There has been a huge amount of talk in the last couple of weeks about policing priorities. Should the Met be worrying about whether misogynistic motivation for offending makes a hate crime while the murder rate in London soars? Might it be worth turning a blind eye to teenagers smoking cannabis so more resources can be put towards road safety?
Politicians and police officers are often drawn into such discussions but recently the rhetoric has been dialled up to 11 because of the intense squeeze on police finances. With a police pay rise on the cards and a hole in the pension fund forces around the country – ours included – are facing some tricky decisions.
Having said that I don’t think austerity should be used as an excuse for failing to deliver justice or investigate crimes. When the focus is how we might reduce spending by £10m rather than being more clear about how we spend the £300m we know we’ve got our eye off the ball.
If Devon and Cornwall Police decided to adopt Durham Police’s view that they were too busy to take action against cannabis clubs where vast amounts of potentially dangerous and illegal drugs are consumed I would be less than impressed (the NHS recognises a clear link between cannabis consumption and mental illness).
Victims of crime need to be confident that there is a police force ready to listen to them and take their complaints seriously and it is up to police chiefs to rise to that challenge. It’s through supporting victims of crime that our communities benefit from a reduced fear of crime and feel safer.
A robust police force and courts willing to punish offenders is part of that solution, but so too is providing services like those available through our Victim Support Network. One of the solutions on offer is restorative justice.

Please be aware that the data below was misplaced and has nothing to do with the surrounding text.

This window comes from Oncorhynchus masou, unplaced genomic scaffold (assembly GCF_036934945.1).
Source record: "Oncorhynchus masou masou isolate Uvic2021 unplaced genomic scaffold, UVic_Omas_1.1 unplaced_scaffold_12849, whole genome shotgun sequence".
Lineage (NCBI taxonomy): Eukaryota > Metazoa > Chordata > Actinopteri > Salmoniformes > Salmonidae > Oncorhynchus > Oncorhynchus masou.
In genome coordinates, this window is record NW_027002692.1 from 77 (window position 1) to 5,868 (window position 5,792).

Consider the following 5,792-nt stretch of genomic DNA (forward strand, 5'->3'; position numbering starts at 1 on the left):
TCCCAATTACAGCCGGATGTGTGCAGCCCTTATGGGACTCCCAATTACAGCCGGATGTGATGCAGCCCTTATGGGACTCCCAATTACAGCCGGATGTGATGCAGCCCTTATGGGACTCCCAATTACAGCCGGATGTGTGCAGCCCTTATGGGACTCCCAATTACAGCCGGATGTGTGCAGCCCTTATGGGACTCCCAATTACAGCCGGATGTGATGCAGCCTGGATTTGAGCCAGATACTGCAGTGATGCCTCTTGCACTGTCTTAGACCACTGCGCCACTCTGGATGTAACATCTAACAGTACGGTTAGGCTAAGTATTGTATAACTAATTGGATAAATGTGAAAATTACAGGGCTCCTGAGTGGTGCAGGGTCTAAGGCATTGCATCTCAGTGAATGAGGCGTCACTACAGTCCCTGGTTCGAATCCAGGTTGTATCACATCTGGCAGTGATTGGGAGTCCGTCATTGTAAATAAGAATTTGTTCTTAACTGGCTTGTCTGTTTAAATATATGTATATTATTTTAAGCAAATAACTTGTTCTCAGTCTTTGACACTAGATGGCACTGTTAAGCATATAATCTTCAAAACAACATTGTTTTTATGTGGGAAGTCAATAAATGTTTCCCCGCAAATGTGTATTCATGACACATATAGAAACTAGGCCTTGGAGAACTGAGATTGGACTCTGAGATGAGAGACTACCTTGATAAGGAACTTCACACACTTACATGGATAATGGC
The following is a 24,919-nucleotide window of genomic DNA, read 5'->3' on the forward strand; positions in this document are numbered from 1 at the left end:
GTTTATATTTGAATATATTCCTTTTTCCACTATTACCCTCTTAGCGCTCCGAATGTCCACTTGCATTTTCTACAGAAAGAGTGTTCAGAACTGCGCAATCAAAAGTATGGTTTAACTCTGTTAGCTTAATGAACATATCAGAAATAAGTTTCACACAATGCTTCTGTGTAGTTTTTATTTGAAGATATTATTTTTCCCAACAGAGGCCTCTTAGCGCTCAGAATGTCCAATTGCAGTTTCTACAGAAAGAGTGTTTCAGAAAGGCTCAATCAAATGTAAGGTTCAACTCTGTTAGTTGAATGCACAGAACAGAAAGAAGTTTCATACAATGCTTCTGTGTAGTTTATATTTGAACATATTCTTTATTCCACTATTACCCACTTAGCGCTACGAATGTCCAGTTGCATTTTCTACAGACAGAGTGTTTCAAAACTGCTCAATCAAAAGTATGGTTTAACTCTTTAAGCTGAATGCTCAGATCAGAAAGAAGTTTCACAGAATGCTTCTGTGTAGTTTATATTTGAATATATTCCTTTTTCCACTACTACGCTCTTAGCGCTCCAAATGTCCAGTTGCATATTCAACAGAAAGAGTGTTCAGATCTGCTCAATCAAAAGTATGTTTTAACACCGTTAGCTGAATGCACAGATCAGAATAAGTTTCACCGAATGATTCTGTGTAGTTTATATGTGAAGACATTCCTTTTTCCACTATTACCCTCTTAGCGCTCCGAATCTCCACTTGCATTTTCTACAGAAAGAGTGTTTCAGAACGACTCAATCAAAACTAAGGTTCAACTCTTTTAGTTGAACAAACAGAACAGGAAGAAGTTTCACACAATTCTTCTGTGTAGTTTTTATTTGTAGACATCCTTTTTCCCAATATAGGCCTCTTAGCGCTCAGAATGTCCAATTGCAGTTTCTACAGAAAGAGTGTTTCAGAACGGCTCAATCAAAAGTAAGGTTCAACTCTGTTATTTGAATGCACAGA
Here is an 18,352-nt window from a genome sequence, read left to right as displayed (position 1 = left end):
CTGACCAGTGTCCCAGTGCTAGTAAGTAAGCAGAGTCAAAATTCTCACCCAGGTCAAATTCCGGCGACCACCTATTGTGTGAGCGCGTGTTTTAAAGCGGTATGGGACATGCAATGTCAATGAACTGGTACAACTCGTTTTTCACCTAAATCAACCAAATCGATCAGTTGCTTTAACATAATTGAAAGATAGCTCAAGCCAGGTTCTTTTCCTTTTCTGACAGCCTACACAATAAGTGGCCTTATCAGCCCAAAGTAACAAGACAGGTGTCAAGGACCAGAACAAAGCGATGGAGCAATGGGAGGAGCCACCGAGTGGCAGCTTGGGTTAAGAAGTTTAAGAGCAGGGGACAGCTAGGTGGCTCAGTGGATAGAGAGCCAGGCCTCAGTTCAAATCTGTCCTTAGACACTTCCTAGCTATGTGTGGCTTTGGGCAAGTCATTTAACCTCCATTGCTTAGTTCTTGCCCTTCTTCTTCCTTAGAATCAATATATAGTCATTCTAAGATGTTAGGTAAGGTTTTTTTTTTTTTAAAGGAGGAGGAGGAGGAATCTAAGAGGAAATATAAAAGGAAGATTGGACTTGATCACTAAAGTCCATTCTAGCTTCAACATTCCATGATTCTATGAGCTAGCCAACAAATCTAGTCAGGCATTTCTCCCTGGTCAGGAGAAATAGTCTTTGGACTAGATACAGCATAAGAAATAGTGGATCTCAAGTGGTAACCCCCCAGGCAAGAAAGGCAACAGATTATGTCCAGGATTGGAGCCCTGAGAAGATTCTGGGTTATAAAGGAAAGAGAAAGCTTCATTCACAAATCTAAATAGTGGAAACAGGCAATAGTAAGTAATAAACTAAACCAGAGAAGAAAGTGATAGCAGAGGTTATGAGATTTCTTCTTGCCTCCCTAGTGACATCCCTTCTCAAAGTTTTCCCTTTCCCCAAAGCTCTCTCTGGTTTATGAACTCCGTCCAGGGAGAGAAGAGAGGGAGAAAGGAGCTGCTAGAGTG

From Sunday (November 18) Restorative Justice Week will celebrate the work that is being done around the world to encourage criminals to understand the impact of their offending behaviour, while providing victims with the chance to meet the perpetrator of their crime face to face. Earlier this year my office commissioned the charity Shekinah to provide a simple and accessible restorative justice system for the entire force area called Make Amends.
In terms of reducing reoffending restorative justice gives people responsible for the harm a real insight into the effect their actions have on individuals as well as the wider ramifications for friends, family and community as a whole. It also creates opportunities for those who have caused the harm to make amends for what they’ve done. The process is always voluntary and both parties must willingly agree to take part. The aim is for everyone to move on.
Last Wednesday, while chatting to farmers about rural crime at an agricultural event on the outskirts of Exeter I bumped into Terry Nott, one of our fantastic volunteers who spends time working in a Youth Offending Team. Terry said he had witnessed first hand the benefits of restorative justice for both parties but observed that often victims start from a position of not wanting to meet offenders. If they went through with the appointment, however, they were almost always glad that they had.
Often the unknown is scarier than the reality and meeting the offender who caused the harm can help victims understand why the crime happened and assist them to rebuild their lives. From the offender’s point of view I’ve heard that once you have faced the victim of your crime and get the opportunity to appreciate the impact and damage you’ve done, it makes it harder to repeat this behaviour.
Make Amends holds the Restorative Justice Council’s Restorative Service Quality Mark, a badge of quality that guarantees that a service provides safe, high quality restorative practice. This means that people harmed by crime in Devon and Cornwall and the Isles of Scilly can be confident they’ll get a safe, effective service that meets their needs.
Make Amends accepts referrals from partner agencies, voluntary and community groups as well as self-referrals for victims of reported or non-reported crime.
If you think that you would benefit from restorative justice call the referral line on 01803 222033 or email: firstname.lastname@example.org where you will be able to talk to a trained restorative practitioner about your options.